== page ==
An office is a retreat, where we can turn family mode off and work mode on. Having an office decor that is different from the rest of your home can help turn your focus from everyday concerns and get you into a productive frame of mind.
Let's take a look at some examples of private home office spaces. Seclusion is key, and these spaces definitely provide a welcoming work sanctuary.
The modern office
This modern and moody office design has a distinctly executive feel. The raised wood wall not only adds texture and depth but helps reduce echo, providing a quiet work environment.
This minimalist design keeps your work place distraction free. I like how the blocky desk design is carried through to the cabinetry and cubbies. It's a striking design that is also perfectly functional.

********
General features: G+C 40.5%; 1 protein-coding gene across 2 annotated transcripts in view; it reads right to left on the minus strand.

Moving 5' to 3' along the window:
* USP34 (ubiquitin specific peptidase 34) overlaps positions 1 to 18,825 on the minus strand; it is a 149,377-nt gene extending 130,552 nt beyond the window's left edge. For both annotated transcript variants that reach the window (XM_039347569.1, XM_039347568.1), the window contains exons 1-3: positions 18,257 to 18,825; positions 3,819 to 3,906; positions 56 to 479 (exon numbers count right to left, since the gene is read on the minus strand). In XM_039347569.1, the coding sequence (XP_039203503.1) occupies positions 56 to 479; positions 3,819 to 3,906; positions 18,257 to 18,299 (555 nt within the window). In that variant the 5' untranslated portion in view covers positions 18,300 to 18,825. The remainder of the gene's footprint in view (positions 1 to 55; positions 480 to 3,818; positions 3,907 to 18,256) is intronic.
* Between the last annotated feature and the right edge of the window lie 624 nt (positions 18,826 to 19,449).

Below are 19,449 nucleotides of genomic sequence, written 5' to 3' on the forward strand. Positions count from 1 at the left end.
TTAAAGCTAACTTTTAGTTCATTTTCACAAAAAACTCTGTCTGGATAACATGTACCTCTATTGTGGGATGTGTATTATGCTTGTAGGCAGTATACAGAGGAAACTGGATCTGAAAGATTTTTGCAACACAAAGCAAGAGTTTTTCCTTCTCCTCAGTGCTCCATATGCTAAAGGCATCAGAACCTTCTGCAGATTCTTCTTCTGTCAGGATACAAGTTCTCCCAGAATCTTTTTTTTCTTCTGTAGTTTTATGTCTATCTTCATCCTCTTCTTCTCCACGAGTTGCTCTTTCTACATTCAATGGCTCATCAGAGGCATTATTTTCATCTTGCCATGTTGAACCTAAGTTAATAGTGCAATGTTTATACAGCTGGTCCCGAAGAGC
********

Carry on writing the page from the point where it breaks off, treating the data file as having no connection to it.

Travel to Hong Kong for the day with this modern, Asian-inspired home office design. The painted screen provides a stunning backdrop, and the rich carpet adds a lovely geometric pattern.
With sunlight streaming through the windows and crisp white surfaces, this modern and clean home office is totally inviting. The wallpapered ceiling and brass Sputnik chandelier make it special.
Here's another example of a beautiful home office space that was taken to the next level with a creative lighting fixture choice. It strikes just the right balance between work and fun.
Sliding doorThibault BuildersThis office, which adjoins the living room, can be totally secluded simply by sliding closed the distressed wooden doors. When work is done, the doors can be opened, and it makes the living room space feel more open and airy.
When it comes to productivity, you can't underestimate the positive effects of abundant natural light. The corner desk in this casual, crafty maker space is placed perfectly to catch some rays.
Stairway to heaven